Fri, Jan 25, 2013 : 3:49 p.m.

How come Republicans always try to block the vote by citing non-existent rampant voter fraud, when it's almost always Republicans who are indicted for that particular crime? Perhaps you remember Thaddeus "Thad" McCotter. He is the former US Representative from Michigan's 11th congressional district. A top ally of Speaker John Boehner (R-OH), the five-term Republican incumbent resigned his seat precipitously in July. Just last year, McCotter was a candidate for the Republican nomination for president in the 2012 election. He later scrapped his presidential bid and decided to run again for his seat in Congress. The discovery of massive fraud disqualified him from running for his seat when it was discovered that 85% of his ballot petition signatures were invalid. Failing to garner the requisite number of signatures, four of McCotter's staffers pasted signatures from old ballots and proceeded to photocopy those patchwork forms – repeatedly. In light of the results of the investigation that ensued, Michigan Attorney General Bill Schuette described the former Congressman as being "asleep at the switch" in overseeing the collection and submission of signatures. This was not simply Keystone Kops run amok. Serious criminal acts were committed. Of the 1800 signatures turned in on ballot petitions, only 244 were determined to be valid. 1000 were needed to secure a ballot slot. Many of the signatures were determined to be outright forgeries. Others were pasted in from old ballots and the forms were photocopied. Four McCotter staffers were indicted. One was charged with a misdemeanor for signing petition form that she did not circulate. The others were charged with felony election fraud violations, including forgery and conspiracy on ballot petitions. They are now getting off with probation, a slap on the wrist.


Fri, Jan 25, 2013 : 2:32 p.m.

Yep good ol Thaddeus McCotter was caught cheating and now his staffers that did his dirty bidding are getting off lightly with only probation. Ol Thad cost the state a ton of money, and the people guilty of it are only getting a slap on the wrist. Republican FRAUD NEWS01/308160222/More-fake-petitions- for-Thaddeus-McCotter-discovered Conspiracy-charges-dropped- against-Thaddeus-McCotter- staffers/-/1719418/ 18186786/-/134l4jwz/-/index.html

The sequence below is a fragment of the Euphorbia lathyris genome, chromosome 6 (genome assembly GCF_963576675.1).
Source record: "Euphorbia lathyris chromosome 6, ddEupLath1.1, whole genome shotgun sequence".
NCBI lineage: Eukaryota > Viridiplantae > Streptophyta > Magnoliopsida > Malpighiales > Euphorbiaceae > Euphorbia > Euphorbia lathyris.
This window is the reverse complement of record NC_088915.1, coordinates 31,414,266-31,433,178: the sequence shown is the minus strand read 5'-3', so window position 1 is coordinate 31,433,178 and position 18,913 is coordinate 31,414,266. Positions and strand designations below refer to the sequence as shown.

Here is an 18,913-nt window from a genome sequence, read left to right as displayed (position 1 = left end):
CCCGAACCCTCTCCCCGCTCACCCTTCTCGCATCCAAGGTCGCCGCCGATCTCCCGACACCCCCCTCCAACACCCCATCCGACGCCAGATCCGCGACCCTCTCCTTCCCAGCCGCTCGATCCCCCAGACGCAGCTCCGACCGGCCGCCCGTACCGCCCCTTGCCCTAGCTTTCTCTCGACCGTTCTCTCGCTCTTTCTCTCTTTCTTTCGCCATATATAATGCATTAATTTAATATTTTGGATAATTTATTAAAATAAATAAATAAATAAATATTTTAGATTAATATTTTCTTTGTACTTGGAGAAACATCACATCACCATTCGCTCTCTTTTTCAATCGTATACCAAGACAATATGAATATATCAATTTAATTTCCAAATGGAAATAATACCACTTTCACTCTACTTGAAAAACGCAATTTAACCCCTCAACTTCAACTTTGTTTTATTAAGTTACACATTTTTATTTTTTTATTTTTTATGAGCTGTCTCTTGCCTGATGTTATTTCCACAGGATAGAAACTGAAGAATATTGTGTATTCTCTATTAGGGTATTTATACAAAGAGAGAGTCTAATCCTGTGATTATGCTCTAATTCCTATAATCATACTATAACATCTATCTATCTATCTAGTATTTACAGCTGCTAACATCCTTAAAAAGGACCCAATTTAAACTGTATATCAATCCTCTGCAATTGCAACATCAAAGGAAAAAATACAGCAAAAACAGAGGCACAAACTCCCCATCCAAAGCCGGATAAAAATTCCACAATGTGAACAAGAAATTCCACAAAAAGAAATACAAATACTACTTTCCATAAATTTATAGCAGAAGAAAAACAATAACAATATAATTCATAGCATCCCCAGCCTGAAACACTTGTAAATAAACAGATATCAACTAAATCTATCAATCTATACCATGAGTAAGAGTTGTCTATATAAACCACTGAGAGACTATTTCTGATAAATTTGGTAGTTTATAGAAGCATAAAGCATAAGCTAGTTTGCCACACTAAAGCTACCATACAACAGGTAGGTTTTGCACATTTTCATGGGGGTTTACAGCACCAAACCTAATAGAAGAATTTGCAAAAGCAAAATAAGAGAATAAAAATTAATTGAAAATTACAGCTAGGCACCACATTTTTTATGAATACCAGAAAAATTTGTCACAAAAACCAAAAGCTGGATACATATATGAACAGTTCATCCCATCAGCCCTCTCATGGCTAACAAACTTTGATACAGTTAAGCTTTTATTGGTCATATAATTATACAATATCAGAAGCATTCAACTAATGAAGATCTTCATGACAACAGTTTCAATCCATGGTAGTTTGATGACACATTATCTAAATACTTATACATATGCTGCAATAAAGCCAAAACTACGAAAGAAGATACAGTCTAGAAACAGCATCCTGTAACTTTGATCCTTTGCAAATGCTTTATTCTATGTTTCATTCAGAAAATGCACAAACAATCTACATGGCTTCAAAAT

Fri, Jan 25, 2013 : 2:27 p.m.

Maybe I'm answering my original question, wasn't Thaddeus McCotter accused of wrong doing (or member of his staff), that forced him to resign? I can't exactly recall what he allegations were about.


Fri, Jan 25, 2013 : 2:22 p.m.

Hesh - help us better understand how the debate regarding gun control ties into voter fraud and/or absentee ballots?


Fri, Jan 25, 2013 : 1:58 p.m.

@ Hesh...with the craziness in Lansing these days and the "freedom gun act" or whatever that garbage they are trying to push...I wouldn't put it past them!


Fri, Jan 25, 2013 : 1:23 p.m.

Can anyone site an occurrence, when a Republican said the answer to voter fraud was more guns? Thought not. Pure ignorant comment.

Hesh Breakstone

Fri, Jan 25, 2013 : 12:45 p.m.

Well said! You know what the republican answer to the voter fraud problem that does not exist in reality is? More guns....


Fri, Jan 25, 2013 : 11:07 a.m.

I don't understand the argument against this proposal.


Fri, Jan 25, 2013 : 9 p.m.

johnnya2 - I will agree with you that two weeks to vote would be better....................


Fri, Jan 25, 2013 : 6:11 p.m.

@ Mike, You need to explain it with PROOF. An absentee ballot would be LESS likely to be made with fraud in mind, since it has more time to be validated or invalidated. The fact that this country uses a SINGLE day to hold a vote is ridiculous. Every election should be open for two weeks prior to a specified date. Of course, your thinking goes with the entire right wing mentality. GUILTY UNTIL PROVEN INNOCENT. Unless you PROVE voter fraud it has not happened. You rather convict an innocent person than allow a guilty one to go free, which is the antithesis of the American system.


Fri, Jan 25, 2013 : 4:49 p.m.

The argument against a proposal like this is that the opportunity for voter fraud would increase tremendously................I can't believe I actually have to explain this.


Fri, Jan 25, 2013 : 1:54 p.m.

"So if you can't win an election fairly"..........start a recall petition, lol

Hesh Breakstone

Fri, Jan 25, 2013 : 12:47 p.m.

The argument from the GOP perspective is that the more voters who are entitled to vote, not voter fraud..., who the GOP cannot continue to obstruct from voting the more folks who will likely not vote for republicans. So if you can't win an election fairly - cheat. It's the GOP way....